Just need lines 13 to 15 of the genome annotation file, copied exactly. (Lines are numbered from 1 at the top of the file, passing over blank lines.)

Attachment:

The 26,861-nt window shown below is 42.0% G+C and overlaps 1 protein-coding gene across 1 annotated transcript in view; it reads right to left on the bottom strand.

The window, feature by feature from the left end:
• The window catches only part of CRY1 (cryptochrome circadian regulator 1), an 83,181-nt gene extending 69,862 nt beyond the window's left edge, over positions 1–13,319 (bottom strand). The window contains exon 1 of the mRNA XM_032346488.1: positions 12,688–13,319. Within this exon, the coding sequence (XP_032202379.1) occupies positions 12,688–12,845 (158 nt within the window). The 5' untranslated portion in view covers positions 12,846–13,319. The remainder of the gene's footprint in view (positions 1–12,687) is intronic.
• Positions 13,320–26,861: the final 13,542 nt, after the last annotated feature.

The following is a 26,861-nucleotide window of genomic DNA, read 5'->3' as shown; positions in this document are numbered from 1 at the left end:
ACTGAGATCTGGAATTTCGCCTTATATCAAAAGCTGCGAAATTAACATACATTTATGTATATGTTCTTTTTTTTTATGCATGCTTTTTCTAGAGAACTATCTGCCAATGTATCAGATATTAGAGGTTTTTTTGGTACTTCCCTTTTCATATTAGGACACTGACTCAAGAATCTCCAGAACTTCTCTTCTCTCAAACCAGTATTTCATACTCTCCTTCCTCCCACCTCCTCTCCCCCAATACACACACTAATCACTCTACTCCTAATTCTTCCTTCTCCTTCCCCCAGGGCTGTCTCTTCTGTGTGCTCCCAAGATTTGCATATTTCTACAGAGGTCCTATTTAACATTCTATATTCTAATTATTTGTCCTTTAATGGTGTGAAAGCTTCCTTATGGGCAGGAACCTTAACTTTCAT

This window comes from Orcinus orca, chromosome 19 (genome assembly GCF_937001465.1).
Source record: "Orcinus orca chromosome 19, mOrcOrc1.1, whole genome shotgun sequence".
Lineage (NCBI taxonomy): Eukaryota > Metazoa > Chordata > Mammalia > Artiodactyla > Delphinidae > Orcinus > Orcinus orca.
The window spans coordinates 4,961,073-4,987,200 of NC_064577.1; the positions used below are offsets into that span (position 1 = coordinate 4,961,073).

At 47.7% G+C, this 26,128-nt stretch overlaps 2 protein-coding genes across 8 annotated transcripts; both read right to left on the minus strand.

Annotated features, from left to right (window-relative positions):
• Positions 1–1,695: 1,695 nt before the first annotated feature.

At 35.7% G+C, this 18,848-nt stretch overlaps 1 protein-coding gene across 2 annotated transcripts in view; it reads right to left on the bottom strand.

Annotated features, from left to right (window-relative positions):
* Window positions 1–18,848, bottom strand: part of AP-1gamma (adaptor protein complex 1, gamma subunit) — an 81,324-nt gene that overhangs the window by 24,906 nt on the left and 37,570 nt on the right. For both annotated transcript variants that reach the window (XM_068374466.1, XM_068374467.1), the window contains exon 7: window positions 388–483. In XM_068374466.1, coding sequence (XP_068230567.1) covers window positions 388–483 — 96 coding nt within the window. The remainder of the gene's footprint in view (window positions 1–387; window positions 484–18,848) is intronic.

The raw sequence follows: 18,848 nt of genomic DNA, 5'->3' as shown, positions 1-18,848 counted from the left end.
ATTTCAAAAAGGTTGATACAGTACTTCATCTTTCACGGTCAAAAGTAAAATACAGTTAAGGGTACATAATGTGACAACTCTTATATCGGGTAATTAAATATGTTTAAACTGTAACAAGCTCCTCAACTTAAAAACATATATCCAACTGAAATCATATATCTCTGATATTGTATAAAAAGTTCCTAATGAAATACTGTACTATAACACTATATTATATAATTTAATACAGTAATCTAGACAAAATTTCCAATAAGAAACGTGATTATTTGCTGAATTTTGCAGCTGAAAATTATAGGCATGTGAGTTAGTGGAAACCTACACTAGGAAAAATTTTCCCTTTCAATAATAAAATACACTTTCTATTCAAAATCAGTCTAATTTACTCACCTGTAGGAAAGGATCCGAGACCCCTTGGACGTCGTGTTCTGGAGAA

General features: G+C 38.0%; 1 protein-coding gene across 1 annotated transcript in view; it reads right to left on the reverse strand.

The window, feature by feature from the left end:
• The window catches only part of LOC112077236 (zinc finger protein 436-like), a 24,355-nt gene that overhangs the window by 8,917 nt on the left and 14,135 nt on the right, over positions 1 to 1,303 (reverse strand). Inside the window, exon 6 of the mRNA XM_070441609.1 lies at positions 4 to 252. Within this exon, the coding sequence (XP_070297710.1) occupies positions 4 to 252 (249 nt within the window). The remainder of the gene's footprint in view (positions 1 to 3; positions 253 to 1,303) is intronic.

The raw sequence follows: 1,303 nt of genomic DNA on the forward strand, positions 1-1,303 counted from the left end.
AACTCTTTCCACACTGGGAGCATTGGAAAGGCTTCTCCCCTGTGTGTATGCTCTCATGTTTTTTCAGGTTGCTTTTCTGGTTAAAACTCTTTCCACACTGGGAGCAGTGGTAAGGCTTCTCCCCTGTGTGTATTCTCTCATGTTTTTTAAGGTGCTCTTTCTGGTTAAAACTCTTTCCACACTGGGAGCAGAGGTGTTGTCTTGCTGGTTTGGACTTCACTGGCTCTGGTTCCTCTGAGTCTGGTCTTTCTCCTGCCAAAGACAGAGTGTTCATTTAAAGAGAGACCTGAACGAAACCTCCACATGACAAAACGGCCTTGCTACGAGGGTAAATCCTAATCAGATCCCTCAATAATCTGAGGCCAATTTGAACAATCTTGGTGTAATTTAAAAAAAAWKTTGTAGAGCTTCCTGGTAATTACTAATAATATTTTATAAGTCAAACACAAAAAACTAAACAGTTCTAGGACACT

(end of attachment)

• Positions 1–1,695: 1,695 nt before the first annotated feature.

At 35.7% G+C, this 18,848-nt stretch overlaps 1 protein-coding gene across 2 annotated transcripts in view; it reads right to left on the bottom strand.

Annotated features, from left to right (window-relative positions):